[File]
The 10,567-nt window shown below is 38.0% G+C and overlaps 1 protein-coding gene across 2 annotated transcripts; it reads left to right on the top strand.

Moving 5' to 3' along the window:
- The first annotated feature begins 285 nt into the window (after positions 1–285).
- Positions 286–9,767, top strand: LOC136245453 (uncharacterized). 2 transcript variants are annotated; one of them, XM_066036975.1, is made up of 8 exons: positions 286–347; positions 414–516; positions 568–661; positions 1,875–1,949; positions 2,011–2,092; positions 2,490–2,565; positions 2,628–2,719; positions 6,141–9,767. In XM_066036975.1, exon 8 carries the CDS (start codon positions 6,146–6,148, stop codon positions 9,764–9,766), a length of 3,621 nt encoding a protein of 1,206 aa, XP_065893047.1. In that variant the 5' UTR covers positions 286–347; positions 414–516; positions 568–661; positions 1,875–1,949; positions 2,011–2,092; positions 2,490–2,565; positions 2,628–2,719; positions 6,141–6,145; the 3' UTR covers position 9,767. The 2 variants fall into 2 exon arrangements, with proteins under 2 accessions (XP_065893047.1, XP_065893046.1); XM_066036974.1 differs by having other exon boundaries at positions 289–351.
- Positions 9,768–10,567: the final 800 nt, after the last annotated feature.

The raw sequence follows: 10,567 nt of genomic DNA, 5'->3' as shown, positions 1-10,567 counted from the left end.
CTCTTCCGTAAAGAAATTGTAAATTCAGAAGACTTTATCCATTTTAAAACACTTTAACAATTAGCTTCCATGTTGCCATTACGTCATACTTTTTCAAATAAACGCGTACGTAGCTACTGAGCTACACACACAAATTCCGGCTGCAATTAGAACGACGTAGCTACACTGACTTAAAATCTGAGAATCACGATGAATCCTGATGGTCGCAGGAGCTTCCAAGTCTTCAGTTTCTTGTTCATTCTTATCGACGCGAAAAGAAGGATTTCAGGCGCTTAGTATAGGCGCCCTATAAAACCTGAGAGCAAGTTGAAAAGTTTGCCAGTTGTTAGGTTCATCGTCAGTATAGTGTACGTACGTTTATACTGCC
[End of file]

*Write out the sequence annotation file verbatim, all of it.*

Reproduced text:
The 10,567-nt window shown below is 38.0% G+C and overlaps 1 protein-coding gene across 2 annotated transcripts; it reads left to right on the top strand.

Moving 5' to 3' along the window:
- The first annotated feature begins 285 nt into the window (after positions 1–285).
- Positions 286–9,767, top strand: LOC136245453 (uncharacterized). 2 transcript variants are annotated; one of them, XM_066036975.1, is made up of 8 exons: positions 286–347; positions 414–516; positions 568–661; positions 1,875–1,949; positions 2,011–2,092; positions 2,490–2,565; positions 2,628–2,719; positions 6,141–9,767. In XM_066036975.1, exon 8 carries the CDS (start codon positions 6,146–6,148, stop codon positions 9,764–9,766), a length of 3,621 nt encoding a protein of 1,206 aa, XP_065893047.1. In that variant the 5' UTR covers positions 286–347; positions 414–516; positions 568–661; positions 1,875–1,949; positions 2,011–2,092; positions 2,490–2,565; positions 2,628–2,719; positions 6,141–6,145; the 3' UTR covers position 9,767. The 2 variants fall into 2 exon arrangements, with proteins under 2 accessions (XP_065893047.1, XP_065893046.1); XM_066036974.1 differs by having other exon boundaries at positions 289–351.
- Positions 9,768–10,567: the final 800 nt, after the last annotated feature.

The raw sequence follows: 10,567 nt of genomic DNA, 5'->3' as shown, positions 1-10,567 counted from the left end.
CTCTTCCGTAAAGAAATTGTAAATTCAGAAGACTTTATCCATTTTAAAACACTTTAACAATTAGCTTCCATGTTGCCATTACGTCATACTTTTTCAAATAAACGCGTACGTAGCTACTGAGCTACACACACAAATTCCGGCTGCAATTAGAACGACGTAGCTACACTGACTTAAAATCTGAGAATCACGATGAATCCTGATGGTCGCAGGAGCTTCCAAGTCTTCAGTTTCTTGTTCATTCTTATCGACGCGAAAAGAAGGATTTCAGGCGCTTAGTATAGGCGCCCTATAAAACCTGAGAGCAAGTTGAAAAGTTTGCCAGTTGTTAGGTTCATCGTCAGTATAGTGTACGTACGTTTATACTGCC